Thursday , September 20 2018

The effect of workplace culture on guests

Accommodation operators around New Zealand and Australia are a mixed bag of sizes, staffing levels and requirements, clientele and key drivers to their individual success.

AMG33-HR-Chris-Till-2014-3 The effect of workplace culture on guests
Chris Till

It would be safe to assume that the overwhelming majority of accommodation providers would be SMEs who are wanting to keep costs down, market the property to a high standard, deliver a quality product that reflects the marketing efforts accurately, improve the business operations and of course have happy satisfied guests that return frequently and encourage their friends and colleagues to visit as well.

That eagle eye viewpoint I’ve just described is a lot to manage to make sure you can continue to stay afloat but one factor that isn’t ever mentioned until it is too late is the workplace culture. The culture of the workplace is an area which can really impact how your guests perceive your business. For example I’ve been fortunate enough to travel around the world with my work, but the evidence about a good workplace culture and the effect it has had on me is fascinating.

Polar experiences

There were two hotels that had similar product offerings and yet I found myself with two polar opposite experiences when I came to check out.

Hotel A: Was very well marketed online with the usual good views, good facilities and ticked all the boxes. When I arrived I was greeted with a smile, got good directions of the local area and things I was looking for and even an offer to have the hotel driver take me where I wanted for no cost (it was close enough to walk, so I politely declined).

It was a simple and small gesture, it appears, but thoughtful and a great customer experience. I got talking to the front of house staff when I was checking out the following day and learned that they are in the junior leadership programme and were actively being taught about having a welcoming, thoughtful and positive workplace. Needless to say, I loved it – it’ll be a hotel I will forever return too because of the time and effort and care that was shown with me.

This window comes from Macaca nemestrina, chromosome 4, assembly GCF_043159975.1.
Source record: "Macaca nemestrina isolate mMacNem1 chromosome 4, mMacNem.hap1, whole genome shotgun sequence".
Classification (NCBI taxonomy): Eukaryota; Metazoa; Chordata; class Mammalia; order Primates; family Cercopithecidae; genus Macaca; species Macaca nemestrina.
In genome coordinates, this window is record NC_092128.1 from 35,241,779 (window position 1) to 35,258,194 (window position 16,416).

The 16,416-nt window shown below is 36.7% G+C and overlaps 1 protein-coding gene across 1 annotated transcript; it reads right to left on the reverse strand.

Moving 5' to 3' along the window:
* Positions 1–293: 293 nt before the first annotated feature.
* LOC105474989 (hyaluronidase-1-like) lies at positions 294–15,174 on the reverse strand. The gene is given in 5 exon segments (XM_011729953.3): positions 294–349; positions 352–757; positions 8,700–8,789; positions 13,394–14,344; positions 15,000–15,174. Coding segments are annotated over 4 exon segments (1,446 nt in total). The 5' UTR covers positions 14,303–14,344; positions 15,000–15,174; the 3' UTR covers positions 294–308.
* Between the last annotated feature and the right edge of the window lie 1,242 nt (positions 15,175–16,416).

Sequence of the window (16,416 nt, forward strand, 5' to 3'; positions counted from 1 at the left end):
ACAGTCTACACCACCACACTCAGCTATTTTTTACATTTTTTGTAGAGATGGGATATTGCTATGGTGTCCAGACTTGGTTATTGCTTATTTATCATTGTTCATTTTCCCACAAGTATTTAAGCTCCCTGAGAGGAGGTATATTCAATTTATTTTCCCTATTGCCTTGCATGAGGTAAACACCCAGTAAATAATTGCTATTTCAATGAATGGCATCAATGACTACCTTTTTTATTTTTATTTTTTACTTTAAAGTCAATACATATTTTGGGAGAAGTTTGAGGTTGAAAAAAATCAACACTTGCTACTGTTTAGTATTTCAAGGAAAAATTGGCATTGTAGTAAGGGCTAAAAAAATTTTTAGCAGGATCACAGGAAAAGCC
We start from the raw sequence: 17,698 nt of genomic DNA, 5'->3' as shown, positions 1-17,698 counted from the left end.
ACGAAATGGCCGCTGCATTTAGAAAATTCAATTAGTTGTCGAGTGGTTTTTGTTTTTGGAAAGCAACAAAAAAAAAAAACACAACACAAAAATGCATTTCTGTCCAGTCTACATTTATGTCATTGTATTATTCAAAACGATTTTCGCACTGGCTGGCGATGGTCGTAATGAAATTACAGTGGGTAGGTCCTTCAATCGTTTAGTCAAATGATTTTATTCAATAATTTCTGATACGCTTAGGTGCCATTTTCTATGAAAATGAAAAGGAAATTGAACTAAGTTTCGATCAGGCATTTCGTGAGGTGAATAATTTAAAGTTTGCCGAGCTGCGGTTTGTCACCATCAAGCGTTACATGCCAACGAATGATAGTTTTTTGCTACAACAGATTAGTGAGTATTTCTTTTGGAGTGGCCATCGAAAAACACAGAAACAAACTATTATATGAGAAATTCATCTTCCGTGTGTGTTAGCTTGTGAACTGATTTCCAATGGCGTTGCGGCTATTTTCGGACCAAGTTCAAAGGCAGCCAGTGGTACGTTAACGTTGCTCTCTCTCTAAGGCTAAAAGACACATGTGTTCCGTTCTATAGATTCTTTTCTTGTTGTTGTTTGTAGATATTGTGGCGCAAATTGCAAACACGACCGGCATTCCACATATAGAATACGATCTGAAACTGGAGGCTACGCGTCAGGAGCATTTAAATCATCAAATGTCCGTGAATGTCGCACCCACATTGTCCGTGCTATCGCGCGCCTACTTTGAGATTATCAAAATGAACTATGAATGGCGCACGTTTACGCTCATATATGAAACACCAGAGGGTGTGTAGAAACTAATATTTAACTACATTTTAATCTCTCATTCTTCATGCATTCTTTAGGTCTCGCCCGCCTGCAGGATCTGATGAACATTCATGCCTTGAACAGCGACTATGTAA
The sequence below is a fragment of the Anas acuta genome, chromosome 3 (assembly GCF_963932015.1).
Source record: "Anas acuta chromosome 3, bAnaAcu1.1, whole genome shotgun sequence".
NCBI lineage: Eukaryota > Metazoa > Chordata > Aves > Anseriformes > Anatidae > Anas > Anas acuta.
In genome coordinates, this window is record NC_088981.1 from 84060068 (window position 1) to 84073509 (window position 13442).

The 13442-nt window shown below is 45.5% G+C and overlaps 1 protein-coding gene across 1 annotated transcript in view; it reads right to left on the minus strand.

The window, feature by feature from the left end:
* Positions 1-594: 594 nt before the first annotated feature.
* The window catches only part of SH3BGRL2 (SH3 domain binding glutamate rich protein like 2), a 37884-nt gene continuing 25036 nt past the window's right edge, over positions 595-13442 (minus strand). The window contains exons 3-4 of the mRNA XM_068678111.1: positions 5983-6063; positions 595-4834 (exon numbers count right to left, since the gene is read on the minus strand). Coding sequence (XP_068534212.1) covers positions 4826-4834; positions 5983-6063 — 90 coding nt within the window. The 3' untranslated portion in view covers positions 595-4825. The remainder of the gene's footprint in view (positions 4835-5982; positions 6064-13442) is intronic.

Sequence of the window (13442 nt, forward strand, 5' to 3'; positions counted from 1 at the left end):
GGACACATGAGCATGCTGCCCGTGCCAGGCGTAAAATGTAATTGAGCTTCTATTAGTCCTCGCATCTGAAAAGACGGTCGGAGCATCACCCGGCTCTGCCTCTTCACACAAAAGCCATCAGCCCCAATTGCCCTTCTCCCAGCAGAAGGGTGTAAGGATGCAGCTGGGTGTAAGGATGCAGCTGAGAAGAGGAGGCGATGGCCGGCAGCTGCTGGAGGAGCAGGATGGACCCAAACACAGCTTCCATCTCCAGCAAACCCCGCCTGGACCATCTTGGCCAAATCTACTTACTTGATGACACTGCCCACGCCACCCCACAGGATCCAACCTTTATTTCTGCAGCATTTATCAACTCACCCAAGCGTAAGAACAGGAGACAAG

Hotel B: Again, was very easy on the eye and well presented and had everything I needed – when I arrived the front of house, staff welcomed me with a somewhat disgruntled and inconvenienced manner. Not the best first impression so when I was looking for a good meal in the local area I was told “Don’t try anything around here, its all rubbish” and that was it. No further advice as to where to go.

So immediately I discredited this advice and continued around the local village and ended up in a nice English style pub and thoroughly enjoyed it. When I was asked “How was everything?” when I was checking out I was honest and told them I wasn’t too impressed with the welcoming or information I received during my stay I was told: “Well – you should have just eaten here” which to me defied logic and sadly was not a good guest experience.

This example can be replicated in a number of different ways and you may not even be aware of it within your business, whether you are a mum and & operator with two rooms, or a six-star hotel with 400 rooms. Being mindful about what happens in the back-room and how it can/ will reflect at the front of house.

Engaged workforce

My advice would be that good people leadership and culture creates an engaged workforce who will really get involved to improve what the business is all about and what it delivers – and that includes smiling, being genuine and empathetic and providing exceptional customer service that goes the extra mile.

It’s a simple message, but often finding the right leadership models or even information can be difficult – so connecting with people in the industry can definitely help.

About Chris Till

Chris Till
Chris has been the chief executive of the Human Resources Institute of New Zealand since February 2014, with previous roles as general manager of the HR and public affairs functions at Christchurch City Council (throughout the earthquake period and beyond), New Zealand Post, DHL, Johnson & Johnson, Lloyds TSB and BAE Systems.

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